We've identified these texts as great options for text pairings based on similar themes, literary devices, topic, or writing style. Supplement your lesson with one or more of these options and challenge students to compare and contrast the texts. To assign a paired text, click on the text to go to its page and click the "Assign Text" button there.
Marshall Plan Speech
- George Catlett Marshall
George Catlett Marshall (1880-1959) was an American soldier, the Chief of Staff of the United States Army, Secretary of State, and the third Secretary of Defense. He was particularly famous for his leadership during WWII. The Marshall Plan was the name given to the United States’ plan to rebuild Europe after WWII.Pair “A Speech Outlining the Marshall Plan” and “Charter of the United Nations” and ask students to compare the intentions outlined in both texts. What do the missions of each piece reveal about American and international relations following WWII?
Confirming the Termination of Japanese Internment
- President Gerald R. Ford
Gerald Ford's presidency began in 1974 – nearly 30 years after the end of WWII. In this speech, Ford discusses Japanese Internment, or the relocation and incarceration of Japanese Americans, during WWII. As Ford states in the speech, “We now know what we should have known then--not only was that evacuation wrong, but Japanese-Americans were and are loyal Americans.”Pair “Confirming the Termination of Japanese Internment during World War II” with “Charter of the United Nations” and ask students to compare these post-WWII documents. How are they concerned with justice and human rights? What caused people to commit these infractions against human rights (i.e. internment and the tragedies of WWII) in the first place?
If Not Threats of War or Sanctions, Then What?
- Alan Greenblatt
This article discusses modern diplomacy, what it means to deal politically with other nations and maintain these friendships—or at least, to get what your country wants.Pair “Charter of the United Nations” with “If Not Threats of War or Sanctions, Then What?” and ask students to discuss diplomacy in the context of contemporary (or postmodern) history. How were conflicts solved before institutions such as the U.N. were created? What instigated any of these changes?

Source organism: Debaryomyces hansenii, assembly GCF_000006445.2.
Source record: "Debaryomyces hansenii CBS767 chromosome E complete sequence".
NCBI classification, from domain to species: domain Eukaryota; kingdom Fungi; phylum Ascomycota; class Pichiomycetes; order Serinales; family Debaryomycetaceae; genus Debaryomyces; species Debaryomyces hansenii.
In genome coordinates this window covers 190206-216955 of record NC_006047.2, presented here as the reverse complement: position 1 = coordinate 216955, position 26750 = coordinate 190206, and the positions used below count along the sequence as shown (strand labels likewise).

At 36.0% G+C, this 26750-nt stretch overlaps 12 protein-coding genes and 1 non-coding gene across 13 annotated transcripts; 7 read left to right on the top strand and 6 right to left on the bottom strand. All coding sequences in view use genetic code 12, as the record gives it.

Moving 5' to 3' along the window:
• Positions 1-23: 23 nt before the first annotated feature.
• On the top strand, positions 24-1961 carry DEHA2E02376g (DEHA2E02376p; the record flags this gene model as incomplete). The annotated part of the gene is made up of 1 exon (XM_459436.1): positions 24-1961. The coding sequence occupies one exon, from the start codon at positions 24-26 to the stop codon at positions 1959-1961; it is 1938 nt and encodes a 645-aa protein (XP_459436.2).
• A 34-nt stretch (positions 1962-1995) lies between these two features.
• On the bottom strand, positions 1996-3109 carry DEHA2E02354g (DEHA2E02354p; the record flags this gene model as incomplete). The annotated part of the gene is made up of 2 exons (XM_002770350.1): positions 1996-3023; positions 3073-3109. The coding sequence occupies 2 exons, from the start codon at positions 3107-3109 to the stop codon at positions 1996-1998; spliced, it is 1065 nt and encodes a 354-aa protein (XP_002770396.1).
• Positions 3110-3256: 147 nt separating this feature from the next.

The Marshall Plan
- Mike Kubic
“The Marshall Plan” explains the circumstances surrounding the eponymous proposal, which was designed to facilitate the economic and political growth of Europe following the extensive destruction caused by World War II.Pair “Charter of the United Nations” with “The Marshall Plan” and ask students to consider the motivations behind the introduction of a “super-government.” How can we reconcile the Marshall Plan’s obvious dependence on the aid of the United States, as expressed in the article, with a desire to involve dozens of nations in global decision-making processes? Can our practical actions ever be perfectly in line with our ideas of equality and fairness? Must all nations make sacrifices for the greater good?
President Woodrow Wilson’s Fourteen Points
- President Woodrow Wilson
President Woodrow Wilson’s famous “Fourteen Points” were a statement of Wilson’s beliefs about how to bring an end to World War I and to prevent war in the future.Pair “President Woodrow Wilson’s Fourteen Points” with “Charter of the United Nations” and ask students to compare and contrast the purpose of the two documents.
The Treaty of Versailles and the League of Nations
In “The Treaty of Versailles and the League of Nations,” this informational text explores how the signing of the Treaty of Versailles and the establishment of the League of Nations failed to secure peace.Pair “Charter of the United Nations” with “The Treaty of Versailles and the League of Nations” and ask students to compare the two organizations. What goals did each union have in mind? How did they plan to carry out these goals? Assign this text as a challenge to students with higher reading level comprehension.
Universal Declaration of Human Rights
- United Nations General Assembly
In the “Universal Declaration of Human Rights,” the United Nations outlines the universal human rights that should be ensured for all people.Pair “Charter of the United Nations” with “Universal Declaration of Human Rights” to provide students with additional information about the United Nations. How does the purpose of the “Charter of the United Nations” compare to that of the “Universal Declaration of Human Rights”? How do students think the articles in “Universal Declaration of Human Rights” help contribute to the overall goals of the UN?
The Truman Doctrine Speech
- President Harry S. Truman
In “The Truman Doctrine Speech,” President Truman asks Congress for resources to aid Greece and Turkey, allowing them to maintain their freedom during the Cold War.Pair “The Truman Doctrine Speech” with “Charter of the United Nations” and ask students which of President Truman’s references to the “Charter of the United Nations” indirectly encourage the United States to aid Greece and Turkey? What are the main ideas in each text? Are they similar or different? Why?